The focus of the second session of the Climate Leadership Program was on Carbon Finance. We were really excited to see how active and wonderful our participants were. We had a series of four amazing speakers and an excellent moderator who underscored the need to provide financing and revenues to support mitigation and adaptation to address climate change. Carbon Finance refers to the revenue streams that can be generated by low-carbon projects and activities from sale of their global greenhouse gas (GHG) emission reductions by sources, or GHG emissions removal by sinks, or from trading in carbon credits. (World Bank)
During the opening session, Ms. Maria Adelaida Antonette M. Cea, the session’s moderator, helped set the context for the session by outlining the Paris Agreement and how it relates to Carbon Finance. She then defined the terms “Climate Finance” and “Carbon Finance,” highlighting how they are different from each other. Finally, she proposed a question to set the direction of the second session: How will carbon finance truly support sustainable urban development in the Asia-Pacific region?
Mr. Paul Butarbutar, the founder of PT JJB Sustainergy Indonesia, stated that cities need to take a leading role in climate change mitigation by involving stakeholders from all sectors, especially considering that cities account for 71-76% of global GHG emissions and 67-76% of global energy consumption. Climate finance can help finance the mitigation efforts of stakeholders. Ms. Hanah Paik, the Asia-Pacific Lead, Cities, States, and Regions for CDP, continued on to highlight the importance of private sector engagement in climate finance projects. She explained how the CDP Matchmaking Project enables cities to overcome barriers related to accessing finances and take further steps towards executing their climate mitigation actions.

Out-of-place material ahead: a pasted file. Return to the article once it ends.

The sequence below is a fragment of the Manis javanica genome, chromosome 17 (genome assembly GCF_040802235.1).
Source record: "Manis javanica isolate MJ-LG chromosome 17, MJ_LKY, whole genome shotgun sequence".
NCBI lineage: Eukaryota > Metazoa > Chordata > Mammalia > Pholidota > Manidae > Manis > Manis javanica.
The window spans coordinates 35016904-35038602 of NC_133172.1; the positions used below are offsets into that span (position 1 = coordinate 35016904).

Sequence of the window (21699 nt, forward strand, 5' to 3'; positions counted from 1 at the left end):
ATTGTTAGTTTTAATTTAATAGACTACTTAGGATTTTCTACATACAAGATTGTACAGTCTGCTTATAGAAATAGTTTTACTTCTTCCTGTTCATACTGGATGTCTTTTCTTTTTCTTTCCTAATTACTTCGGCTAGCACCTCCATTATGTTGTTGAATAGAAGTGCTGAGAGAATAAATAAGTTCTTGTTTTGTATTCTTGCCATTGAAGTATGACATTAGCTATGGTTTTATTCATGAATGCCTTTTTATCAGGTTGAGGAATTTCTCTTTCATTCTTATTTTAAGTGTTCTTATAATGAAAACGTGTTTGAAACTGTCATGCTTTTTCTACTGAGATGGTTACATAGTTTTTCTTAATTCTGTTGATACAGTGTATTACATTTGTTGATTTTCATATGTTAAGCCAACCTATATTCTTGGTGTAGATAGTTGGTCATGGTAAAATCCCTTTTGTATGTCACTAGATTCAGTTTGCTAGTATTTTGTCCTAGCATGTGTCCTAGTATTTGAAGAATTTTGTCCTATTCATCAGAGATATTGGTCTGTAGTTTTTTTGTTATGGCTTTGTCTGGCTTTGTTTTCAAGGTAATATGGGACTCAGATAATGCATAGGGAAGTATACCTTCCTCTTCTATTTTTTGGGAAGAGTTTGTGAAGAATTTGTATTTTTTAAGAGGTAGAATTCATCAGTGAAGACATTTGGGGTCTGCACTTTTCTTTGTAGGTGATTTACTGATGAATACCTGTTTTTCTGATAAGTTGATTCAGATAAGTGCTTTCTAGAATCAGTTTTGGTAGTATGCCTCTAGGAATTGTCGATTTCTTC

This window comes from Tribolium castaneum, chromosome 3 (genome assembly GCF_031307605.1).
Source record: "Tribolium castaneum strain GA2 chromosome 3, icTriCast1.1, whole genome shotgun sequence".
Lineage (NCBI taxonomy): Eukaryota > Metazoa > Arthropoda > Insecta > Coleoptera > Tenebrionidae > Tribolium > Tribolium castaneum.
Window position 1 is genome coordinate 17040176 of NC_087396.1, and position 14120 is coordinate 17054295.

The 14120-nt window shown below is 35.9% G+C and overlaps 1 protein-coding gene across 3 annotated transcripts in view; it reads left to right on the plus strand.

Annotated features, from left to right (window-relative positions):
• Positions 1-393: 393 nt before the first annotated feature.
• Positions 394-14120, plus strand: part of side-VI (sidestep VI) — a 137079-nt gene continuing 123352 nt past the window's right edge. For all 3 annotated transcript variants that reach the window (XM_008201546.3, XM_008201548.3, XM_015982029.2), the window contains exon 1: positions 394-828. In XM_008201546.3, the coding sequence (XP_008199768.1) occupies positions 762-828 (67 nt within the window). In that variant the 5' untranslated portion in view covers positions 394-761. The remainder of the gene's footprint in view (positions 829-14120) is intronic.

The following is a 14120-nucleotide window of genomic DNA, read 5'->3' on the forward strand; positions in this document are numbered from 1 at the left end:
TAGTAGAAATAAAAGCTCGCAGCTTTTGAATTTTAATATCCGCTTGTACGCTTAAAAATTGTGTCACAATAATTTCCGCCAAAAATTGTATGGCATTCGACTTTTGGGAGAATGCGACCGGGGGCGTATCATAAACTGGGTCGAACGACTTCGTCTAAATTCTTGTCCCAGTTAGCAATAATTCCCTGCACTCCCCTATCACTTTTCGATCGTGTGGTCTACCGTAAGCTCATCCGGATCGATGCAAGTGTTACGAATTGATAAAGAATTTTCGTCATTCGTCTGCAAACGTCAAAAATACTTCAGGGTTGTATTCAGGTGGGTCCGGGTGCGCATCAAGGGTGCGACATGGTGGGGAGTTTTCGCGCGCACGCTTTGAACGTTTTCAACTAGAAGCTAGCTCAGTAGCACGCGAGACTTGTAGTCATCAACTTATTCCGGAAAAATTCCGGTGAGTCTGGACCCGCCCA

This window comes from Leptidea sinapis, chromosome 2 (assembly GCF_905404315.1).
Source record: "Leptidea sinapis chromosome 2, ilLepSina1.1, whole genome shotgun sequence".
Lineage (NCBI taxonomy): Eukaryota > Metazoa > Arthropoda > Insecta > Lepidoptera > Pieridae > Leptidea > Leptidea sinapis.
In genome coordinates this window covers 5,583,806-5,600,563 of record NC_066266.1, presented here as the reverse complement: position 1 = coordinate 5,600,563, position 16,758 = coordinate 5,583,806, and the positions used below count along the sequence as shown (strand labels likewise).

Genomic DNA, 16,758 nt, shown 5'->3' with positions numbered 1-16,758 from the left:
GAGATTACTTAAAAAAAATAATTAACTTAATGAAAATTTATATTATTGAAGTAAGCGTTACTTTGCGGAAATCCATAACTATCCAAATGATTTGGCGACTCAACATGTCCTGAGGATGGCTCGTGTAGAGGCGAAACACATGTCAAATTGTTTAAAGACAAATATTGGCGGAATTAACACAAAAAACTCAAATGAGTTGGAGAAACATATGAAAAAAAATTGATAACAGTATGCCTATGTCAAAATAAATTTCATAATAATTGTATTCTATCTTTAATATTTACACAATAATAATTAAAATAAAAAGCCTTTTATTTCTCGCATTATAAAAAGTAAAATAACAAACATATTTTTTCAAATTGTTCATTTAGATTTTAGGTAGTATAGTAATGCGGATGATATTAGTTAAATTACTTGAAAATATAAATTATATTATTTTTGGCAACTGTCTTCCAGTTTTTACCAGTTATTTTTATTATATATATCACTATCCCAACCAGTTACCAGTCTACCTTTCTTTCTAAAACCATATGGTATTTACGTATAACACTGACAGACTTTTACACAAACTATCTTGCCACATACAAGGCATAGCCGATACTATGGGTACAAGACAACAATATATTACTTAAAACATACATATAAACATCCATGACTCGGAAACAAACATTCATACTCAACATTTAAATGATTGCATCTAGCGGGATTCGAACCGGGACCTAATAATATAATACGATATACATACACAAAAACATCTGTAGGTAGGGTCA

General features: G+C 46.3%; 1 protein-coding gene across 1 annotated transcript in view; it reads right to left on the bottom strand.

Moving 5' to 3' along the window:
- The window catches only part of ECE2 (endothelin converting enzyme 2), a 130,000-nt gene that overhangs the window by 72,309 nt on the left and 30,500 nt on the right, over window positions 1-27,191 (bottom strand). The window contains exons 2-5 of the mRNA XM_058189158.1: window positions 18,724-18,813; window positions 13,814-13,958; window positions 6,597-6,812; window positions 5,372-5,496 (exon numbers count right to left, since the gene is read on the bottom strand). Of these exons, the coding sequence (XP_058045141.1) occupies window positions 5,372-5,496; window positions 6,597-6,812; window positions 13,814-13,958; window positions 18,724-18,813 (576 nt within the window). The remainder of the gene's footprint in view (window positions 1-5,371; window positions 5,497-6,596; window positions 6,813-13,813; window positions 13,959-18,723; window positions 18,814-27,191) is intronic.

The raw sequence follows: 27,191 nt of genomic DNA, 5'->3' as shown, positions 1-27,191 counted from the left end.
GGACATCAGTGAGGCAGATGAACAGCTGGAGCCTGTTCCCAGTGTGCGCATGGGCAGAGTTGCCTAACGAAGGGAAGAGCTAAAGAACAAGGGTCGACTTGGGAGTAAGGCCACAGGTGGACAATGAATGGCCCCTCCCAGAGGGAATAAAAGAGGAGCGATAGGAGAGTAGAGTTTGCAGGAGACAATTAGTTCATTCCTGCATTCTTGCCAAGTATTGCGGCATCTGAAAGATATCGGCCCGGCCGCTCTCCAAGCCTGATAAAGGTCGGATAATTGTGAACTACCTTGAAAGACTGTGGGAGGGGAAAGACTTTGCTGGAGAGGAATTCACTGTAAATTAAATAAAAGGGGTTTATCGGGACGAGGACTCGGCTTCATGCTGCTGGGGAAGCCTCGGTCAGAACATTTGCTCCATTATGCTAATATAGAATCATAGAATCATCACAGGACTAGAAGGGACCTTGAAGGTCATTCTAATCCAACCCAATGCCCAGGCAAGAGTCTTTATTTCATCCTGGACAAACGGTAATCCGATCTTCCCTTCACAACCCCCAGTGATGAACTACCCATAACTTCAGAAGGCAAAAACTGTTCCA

Mr. Axel Michaelowa, the Senior Founding Partner of Perspectives Climate Group, shared about international carbon markets that use mechanisms like the Clean Development Mechanism (CDM) and how these mechanisms and markets can support mitigation efforts of cities. However, he also noted that so far, cities have high mitigation potential but low participation in carbon markets, but there are new opportunities with the emergence of new carbon markets.
Ms. Chunmei Li, the Deputy Chief of the Climate Change Division in the Beijing Municipal Ecology and Environment Bureau of Beijing City Government, talked about Beijing’s experience on Emission Trading Scheme. She highlighted the process Beijing went through and the outcomes. From 2016 to 2019, Beijing Public Transport’s diesel carbon emission ratio diminished from 57% to 32%.
As a summary of the session, carbon finance is still relatively new to developing cities. Involvement of cities and municipalities in the carbon market has been limited. Engagement of private sector participation needs to be strengthened as in the case of Beijing City Government through their emission trading system. Opportunities, however, are abound as institutions and organizations continue to capacitate cities in accessing carbon finance mechanisms that can offer a new pathway to contributing to their climate actions.
The speakers’ presentations can be accessed below: